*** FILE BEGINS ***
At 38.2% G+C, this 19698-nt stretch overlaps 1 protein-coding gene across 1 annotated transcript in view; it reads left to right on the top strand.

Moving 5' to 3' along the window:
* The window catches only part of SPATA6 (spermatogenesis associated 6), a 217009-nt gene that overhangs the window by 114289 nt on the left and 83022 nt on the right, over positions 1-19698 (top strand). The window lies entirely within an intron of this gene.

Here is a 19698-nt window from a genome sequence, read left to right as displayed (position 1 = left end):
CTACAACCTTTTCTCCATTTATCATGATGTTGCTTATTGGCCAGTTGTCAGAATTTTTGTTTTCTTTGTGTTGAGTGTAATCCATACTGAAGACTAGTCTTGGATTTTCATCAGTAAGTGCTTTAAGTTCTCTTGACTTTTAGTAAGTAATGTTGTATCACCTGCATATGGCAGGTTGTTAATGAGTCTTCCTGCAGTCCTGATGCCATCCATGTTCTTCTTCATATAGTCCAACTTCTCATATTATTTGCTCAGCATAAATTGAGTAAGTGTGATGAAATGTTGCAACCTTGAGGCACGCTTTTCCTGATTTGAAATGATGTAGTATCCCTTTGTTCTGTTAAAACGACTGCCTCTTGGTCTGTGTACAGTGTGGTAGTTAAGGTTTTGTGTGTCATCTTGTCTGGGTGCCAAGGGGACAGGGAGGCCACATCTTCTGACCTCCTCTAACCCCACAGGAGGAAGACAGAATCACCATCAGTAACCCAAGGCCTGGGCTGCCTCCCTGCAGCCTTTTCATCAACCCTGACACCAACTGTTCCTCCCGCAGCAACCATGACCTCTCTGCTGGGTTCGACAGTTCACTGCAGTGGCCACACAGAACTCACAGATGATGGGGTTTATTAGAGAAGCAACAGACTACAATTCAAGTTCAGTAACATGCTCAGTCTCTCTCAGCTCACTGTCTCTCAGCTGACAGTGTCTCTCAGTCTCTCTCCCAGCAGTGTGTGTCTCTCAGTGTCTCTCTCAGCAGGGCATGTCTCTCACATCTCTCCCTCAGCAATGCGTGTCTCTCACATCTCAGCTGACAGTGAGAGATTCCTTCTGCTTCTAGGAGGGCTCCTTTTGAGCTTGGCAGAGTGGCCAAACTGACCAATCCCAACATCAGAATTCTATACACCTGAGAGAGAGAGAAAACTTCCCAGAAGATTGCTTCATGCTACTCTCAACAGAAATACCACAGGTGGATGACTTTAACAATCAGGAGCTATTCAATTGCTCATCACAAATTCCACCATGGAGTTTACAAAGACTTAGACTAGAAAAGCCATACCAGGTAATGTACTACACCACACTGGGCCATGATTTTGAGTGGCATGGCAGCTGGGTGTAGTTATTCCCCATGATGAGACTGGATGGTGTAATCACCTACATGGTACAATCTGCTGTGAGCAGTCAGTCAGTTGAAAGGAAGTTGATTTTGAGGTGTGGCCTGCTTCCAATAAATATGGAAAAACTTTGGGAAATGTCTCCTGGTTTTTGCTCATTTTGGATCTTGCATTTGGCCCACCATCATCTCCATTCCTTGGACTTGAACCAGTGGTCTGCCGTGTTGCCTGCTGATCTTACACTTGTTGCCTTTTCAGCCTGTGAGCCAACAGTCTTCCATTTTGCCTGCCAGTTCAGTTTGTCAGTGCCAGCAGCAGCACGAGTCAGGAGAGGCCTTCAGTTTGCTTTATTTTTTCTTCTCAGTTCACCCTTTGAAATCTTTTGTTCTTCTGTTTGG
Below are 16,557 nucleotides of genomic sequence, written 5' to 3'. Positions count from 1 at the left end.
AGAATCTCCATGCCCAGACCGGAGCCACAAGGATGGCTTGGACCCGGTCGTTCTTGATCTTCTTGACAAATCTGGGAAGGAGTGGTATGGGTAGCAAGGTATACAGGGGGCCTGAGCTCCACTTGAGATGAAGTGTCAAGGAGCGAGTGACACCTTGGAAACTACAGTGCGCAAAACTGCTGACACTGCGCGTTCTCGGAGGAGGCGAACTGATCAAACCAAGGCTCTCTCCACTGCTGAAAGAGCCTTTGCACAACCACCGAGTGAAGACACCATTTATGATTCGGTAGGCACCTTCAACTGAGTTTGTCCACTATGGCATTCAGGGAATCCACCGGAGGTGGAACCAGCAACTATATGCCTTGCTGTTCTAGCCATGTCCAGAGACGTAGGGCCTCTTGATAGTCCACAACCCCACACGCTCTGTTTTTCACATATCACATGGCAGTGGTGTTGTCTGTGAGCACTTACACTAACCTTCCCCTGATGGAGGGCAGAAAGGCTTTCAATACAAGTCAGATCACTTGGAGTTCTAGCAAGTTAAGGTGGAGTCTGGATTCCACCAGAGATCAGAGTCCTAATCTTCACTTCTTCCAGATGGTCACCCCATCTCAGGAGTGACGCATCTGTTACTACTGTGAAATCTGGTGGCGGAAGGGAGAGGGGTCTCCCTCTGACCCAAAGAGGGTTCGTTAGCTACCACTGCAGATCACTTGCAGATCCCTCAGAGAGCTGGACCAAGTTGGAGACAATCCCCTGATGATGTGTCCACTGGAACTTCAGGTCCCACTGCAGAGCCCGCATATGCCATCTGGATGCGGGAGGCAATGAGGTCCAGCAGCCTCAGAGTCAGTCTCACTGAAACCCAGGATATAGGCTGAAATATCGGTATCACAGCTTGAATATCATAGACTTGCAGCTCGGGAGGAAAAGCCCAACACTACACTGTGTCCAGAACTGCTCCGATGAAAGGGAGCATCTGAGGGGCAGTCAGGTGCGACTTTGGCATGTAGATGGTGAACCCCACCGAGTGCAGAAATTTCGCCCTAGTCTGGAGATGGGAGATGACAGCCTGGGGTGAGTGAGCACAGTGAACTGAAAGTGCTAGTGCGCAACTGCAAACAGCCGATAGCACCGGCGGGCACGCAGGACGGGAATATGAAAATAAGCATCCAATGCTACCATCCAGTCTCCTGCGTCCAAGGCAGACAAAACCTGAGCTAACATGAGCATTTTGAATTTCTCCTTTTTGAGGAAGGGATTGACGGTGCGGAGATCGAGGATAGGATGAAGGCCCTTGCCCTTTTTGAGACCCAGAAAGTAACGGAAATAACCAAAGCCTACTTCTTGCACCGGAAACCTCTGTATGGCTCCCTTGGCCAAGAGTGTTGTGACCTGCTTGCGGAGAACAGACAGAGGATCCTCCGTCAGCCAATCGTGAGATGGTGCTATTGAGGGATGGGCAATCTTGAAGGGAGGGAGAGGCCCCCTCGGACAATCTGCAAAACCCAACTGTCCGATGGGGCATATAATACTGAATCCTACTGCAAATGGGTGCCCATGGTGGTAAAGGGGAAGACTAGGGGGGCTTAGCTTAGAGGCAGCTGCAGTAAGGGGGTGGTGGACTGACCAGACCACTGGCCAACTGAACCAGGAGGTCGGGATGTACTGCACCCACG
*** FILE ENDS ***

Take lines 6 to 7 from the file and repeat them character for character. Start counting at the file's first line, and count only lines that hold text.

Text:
Below are 16,557 nucleotides of genomic sequence, written 5' to 3'. Positions count from 1 at the left end.
AGAATCTCCATGCCCAGACCGGAGCCACAAGGATGGCTTGGACCCGGTCGTTCTTGATCTTCTTGACAAATCTGGGAAGGAGTGGTATGGGTAGCAAGGTATACAGGGGGCCTGAGCTCCACTTGAGATGAAGTGTCAAGGAGCGAGTGACACCTTGGAAACTACAGTGCGCAAAACTGCTGACACTGCGCGTTCTCGGAGGAGGCGAACTGATCAAACCAAGGCTCTCTCCACTGCTGAAAGAGCCTTTGCACAACCACCGAGTGAAGACACCATTTATGATTCGGTAGGCACCTTCAACTGAGTTTGTCCACTATGGCATTCAGGGAATCCACCGGAGGTGGAACCAGCAACTATATGCCTTGCTGTTCTAGCCATGTCCAGAGACGTAGGGCCTCTTGATAGTCCACAACCCCACACGCTCTGTTTTTCACATATCACATGGCAGTGGTGTTGTCTGTGAGCACTTACACTAACCTTCCCCTGATGGAGGGCAGAAAGGCTTTCAATACAAGTCAGATCACTTGGAGTTCTAGCAAGTTAAGGTGGAGTCTGGATTCCACCAGAGATCAGAGTCCTAATCTTCACTTCTTCCAGATGGTCACCCCATCTCAGGAGTGACGCATCTGTTACTACTGTGAAATCTGGTGGCGGAAGGGAGAGGGGTCTCCCTCTGACCCAAAGAGGGTTCGTTAGCTACCACTGCAGATCACTTGCAGATCCCTCAGAGAGCTGGACCAAGTTGGAGACAATCCCCTGATGATGTGTCCACTGGAACTTCAGGTCCCACTGCAGAGCCCGCATATGCCATCTGGATGCGGGAGGCAATGAGGTCCAGCAGCCTCAGAGTCAGTCTCACTGAAACCCAGGATATAGGCTGAAATATCGGTATCACAGCTTGAATATCATAGACTTGCAGCTCGGGAGGAAAAGCCCAACACTACACTGTGTCCAGAACTGCTCCGATGAAAGGGAGCATCTGAGGGGCAGTCAGGTGCGACTTTGGCATGTAGATGGTGAACCCCACCGAGTGCAGAAATTTCGCCCTAGTCTGGAGATGGGAGATGACAGCCTGGGGTGAGTGAGCACAGTGAACTGAAAGTGCTAGTGCGCAACTGCAAACAGCCGATAGCACCGGCGGGCACGCAGGACGGGAATATGAAAATAAGCATCCAATGCTACCATCCAGTCTCCTGCGTCCAAGGCAGACAAAACCTGAGCTAACATGAGCATTTTGAATTTCTCCTTTTTGAGGAAGGGATTGACGGTGCGGAGATCGAGGATAGGATGAAGGCCCTTGCCCTTTTTGAGACCCAGAAAGTAACGGAAATAACCAAAGCCTACTTCTTGCACCGGAAACCTCTGTATGGCTCCCTTGGCCAAGAGTGTTGTGACCTGCTTGCGGAGAACAGACAGAGGATCCTCCGTCAGCCAATCGTGAGATGGTGCTATTGAGGGATGGGCAATCTTGAAGGGAGGGAGAGGCCCCCTCGGACAATCTGCAAAACCCAACTGTCCGATGGGGCATATAATACTGAATCCTACTGCAAATGGGTGCCCATGGTGGTAAAGGGGAAGACTAGGGGGGCTTAGCTTAGAGGCAGCTGCAGTAAGGGGGTGGTGGACTGACCAGACCACTGGCCAACTGAACCAGGAGGTCGGGATGTACTGCACCCACG